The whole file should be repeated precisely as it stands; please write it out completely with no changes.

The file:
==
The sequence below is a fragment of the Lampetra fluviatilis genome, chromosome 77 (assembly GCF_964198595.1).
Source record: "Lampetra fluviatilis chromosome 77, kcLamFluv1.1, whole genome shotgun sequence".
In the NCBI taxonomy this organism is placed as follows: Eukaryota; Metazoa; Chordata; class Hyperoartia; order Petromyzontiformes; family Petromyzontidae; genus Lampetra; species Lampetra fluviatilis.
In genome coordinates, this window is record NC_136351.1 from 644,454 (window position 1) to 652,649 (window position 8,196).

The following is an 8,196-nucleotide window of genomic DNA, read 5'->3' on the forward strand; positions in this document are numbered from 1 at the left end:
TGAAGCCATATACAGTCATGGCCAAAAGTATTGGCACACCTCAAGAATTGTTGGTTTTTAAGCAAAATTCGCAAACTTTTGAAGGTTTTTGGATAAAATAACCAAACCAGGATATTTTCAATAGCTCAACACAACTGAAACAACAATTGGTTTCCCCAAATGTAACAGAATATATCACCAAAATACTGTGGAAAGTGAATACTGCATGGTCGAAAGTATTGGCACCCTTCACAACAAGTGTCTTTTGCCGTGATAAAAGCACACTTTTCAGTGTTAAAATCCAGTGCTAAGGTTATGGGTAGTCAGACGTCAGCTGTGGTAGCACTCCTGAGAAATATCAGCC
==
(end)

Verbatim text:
The sequence below is a fragment of the Lampetra fluviatilis genome, chromosome 77 (assembly GCF_964198595.1).
Source record: "Lampetra fluviatilis chromosome 77, kcLamFluv1.1, whole genome shotgun sequence".
In the NCBI taxonomy this organism is placed as follows: Eukaryota; Metazoa; Chordata; class Hyperoartia; order Petromyzontiformes; family Petromyzontidae; genus Lampetra; species Lampetra fluviatilis.
In genome coordinates, this window is record NC_136351.1 from 644,454 (window position 1) to 652,649 (window position 8,196).

The following is an 8,196-nucleotide window of genomic DNA, read 5'->3' on the forward strand; positions in this document are numbered from 1 at the left end:
TGAAGCCATATACAGTCATGGCCAAAAGTATTGGCACACCTCAAGAATTGTTGGTTTTTAAGCAAAATTCGCAAACTTTTGAAGGTTTTTGGATAAAATAACCAAACCAGGATATTTTCAATAGCTCAACACAACTGAAACAACAATTGGTTTCCCCAAATGTAACAGAATATATCACCAAAATACTGTGGAAAGTGAATACTGCATGGTCGAAAGTATTGGCACCCTTCACAACAAGTGTCTTTTGCCGTGATAAAAGCACACTTTTCAGTGTTAAAATCCAGTGCTAAGGTTATGGGTAGTCAGACGTCAGCTGTGGTAGCACTCCTGAGAAATATCAGCC